DataCore Software’s SANsymphony-V10 now features a random write accelerator to improve performance of write-intensive workloads.
DataCore Software Corp. updated its SANsymphony-V10 storage virtualization software to boost performance and scalability, add quality of service capabilities and provide tighter integration with Microsoft Azure cloud services.
…The DataCore software runs on standard x86 servers and manages the capacity of their internal disk and/or solid-state drives (SSDs) as a shared storage pool.
One of the key features in the SANsymphony-V10 PSP1 update is the random write accelerator. DataCore said the new technology converts random writes into sequential writes to improve the performance of write-intensive workloads such as databases, ERP and online transaction processing systems, and workloads that use RAID 5 data protection.
Jon Toigo, CEO and managing principal at Toigo Partners International LLC, said DataCore could also position the random write accelerator to address the performance-degrading I/O blender phenomenon. The I/O blender effect occurs when multiple virtual machines try to write data at the same time.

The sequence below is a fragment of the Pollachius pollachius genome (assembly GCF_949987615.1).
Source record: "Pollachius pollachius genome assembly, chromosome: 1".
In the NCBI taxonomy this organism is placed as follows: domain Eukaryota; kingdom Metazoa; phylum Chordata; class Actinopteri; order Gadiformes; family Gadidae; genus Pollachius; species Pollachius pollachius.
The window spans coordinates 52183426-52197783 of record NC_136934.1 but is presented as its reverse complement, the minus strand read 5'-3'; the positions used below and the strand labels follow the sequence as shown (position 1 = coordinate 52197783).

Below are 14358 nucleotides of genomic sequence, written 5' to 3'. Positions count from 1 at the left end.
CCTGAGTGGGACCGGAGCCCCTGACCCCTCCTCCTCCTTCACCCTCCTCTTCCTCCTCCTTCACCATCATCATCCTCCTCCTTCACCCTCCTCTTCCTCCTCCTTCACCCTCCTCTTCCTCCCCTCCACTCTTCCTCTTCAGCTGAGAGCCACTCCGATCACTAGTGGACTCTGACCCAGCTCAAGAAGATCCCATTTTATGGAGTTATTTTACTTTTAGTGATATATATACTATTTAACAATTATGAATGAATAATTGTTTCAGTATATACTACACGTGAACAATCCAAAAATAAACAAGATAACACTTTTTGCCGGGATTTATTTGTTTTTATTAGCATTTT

“It’s basically doing some log-file structuring and some write coalescence that turns a whole bunch of random writes into sequential writes so that you speed up the performance of your storage,” said Toigo, who is a user of DataCore software.
Updates boost performance, management
Augie Gonzalez, director of product marketing at DataCore, said Iometer testing of 100% random write workloads with a 4K block size showed 33 times faster performance, with low-cost SATA hard disk drives (HDDs) running on Dell servers. According to Gonzalez, using identical test conditions, the random-write-accelerated SATA HDDs outperformed multi-level cell (MLC) SSDs that did not use the new “turbo charger” feature.
Gonzalez said, when using the random write accelerator, the SSDs also saw performance 3.6 times faster than without the write accelerator. The acceleration technology, coupled with the product’s caching mechanism, also helps to reduce the write-induced wear-out factor of SSDs, he said.